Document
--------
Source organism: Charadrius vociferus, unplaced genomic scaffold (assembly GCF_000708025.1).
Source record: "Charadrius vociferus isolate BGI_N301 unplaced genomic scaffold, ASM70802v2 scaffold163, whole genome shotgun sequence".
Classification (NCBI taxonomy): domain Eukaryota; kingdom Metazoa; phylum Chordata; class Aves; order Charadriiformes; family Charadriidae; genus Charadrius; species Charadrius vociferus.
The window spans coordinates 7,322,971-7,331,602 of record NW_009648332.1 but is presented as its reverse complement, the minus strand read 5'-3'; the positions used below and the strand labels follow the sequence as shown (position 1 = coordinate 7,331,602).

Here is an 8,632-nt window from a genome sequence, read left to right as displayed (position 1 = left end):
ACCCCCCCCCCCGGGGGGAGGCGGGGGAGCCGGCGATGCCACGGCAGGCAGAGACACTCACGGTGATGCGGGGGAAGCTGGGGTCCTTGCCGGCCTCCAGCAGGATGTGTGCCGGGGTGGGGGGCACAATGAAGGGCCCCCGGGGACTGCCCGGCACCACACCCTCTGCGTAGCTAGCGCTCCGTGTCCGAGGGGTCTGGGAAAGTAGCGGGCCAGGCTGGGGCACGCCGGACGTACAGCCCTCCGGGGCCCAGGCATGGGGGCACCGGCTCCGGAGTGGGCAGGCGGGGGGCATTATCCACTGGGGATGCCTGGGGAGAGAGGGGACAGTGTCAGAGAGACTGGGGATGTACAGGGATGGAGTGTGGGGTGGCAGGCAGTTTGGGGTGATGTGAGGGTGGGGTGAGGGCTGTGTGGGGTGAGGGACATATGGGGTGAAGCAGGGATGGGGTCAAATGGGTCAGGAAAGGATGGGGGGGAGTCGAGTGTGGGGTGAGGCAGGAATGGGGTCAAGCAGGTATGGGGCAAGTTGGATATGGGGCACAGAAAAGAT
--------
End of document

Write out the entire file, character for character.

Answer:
Source organism: Charadrius vociferus, unplaced genomic scaffold (assembly GCF_000708025.1).
Source record: "Charadrius vociferus isolate BGI_N301 unplaced genomic scaffold, ASM70802v2 scaffold163, whole genome shotgun sequence".
Classification (NCBI taxonomy): domain Eukaryota; kingdom Metazoa; phylum Chordata; class Aves; order Charadriiformes; family Charadriidae; genus Charadrius; species Charadrius vociferus.
The window spans coordinates 7,322,971-7,331,602 of record NW_009648332.1 but is presented as its reverse complement, the minus strand read 5'-3'; the positions used below and the strand labels follow the sequence as shown (position 1 = coordinate 7,331,602).

Here is an 8,632-nt window from a genome sequence, read left to right as displayed (position 1 = left end):
ACCCCCCCCCCCGGGGGGAGGCGGGGGAGCCGGCGATGCCACGGCAGGCAGAGACACTCACGGTGATGCGGGGGAAGCTGGGGTCCTTGCCGGCCTCCAGCAGGATGTGTGCCGGGGTGGGGGGCACAATGAAGGGCCCCCGGGGACTGCCCGGCACCACACCCTCTGCGTAGCTAGCGCTCCGTGTCCGAGGGGTCTGGGAAAGTAGCGGGCCAGGCTGGGGCACGCCGGACGTACAGCCCTCCGGGGCCCAGGCATGGGGGCACCGGCTCCGGAGTGGGCAGGCGGGGGGCATTATCCACTGGGGATGCCTGGGGAGAGAGGGGACAGTGTCAGAGAGACTGGGGATGTACAGGGATGGAGTGTGGGGTGGCAGGCAGTTTGGGGTGATGTGAGGGTGGGGTGAGGGCTGTGTGGGGTGAGGGACATATGGGGTGAAGCAGGGATGGGGTCAAATGGGTCAGGAAAGGATGGGGGGGAGTCGAGTGTGGGGTGAGGCAGGAATGGGGTCAAGCAGGTATGGGGCAAGTTGGATATGGGGCACAGAAAAGAT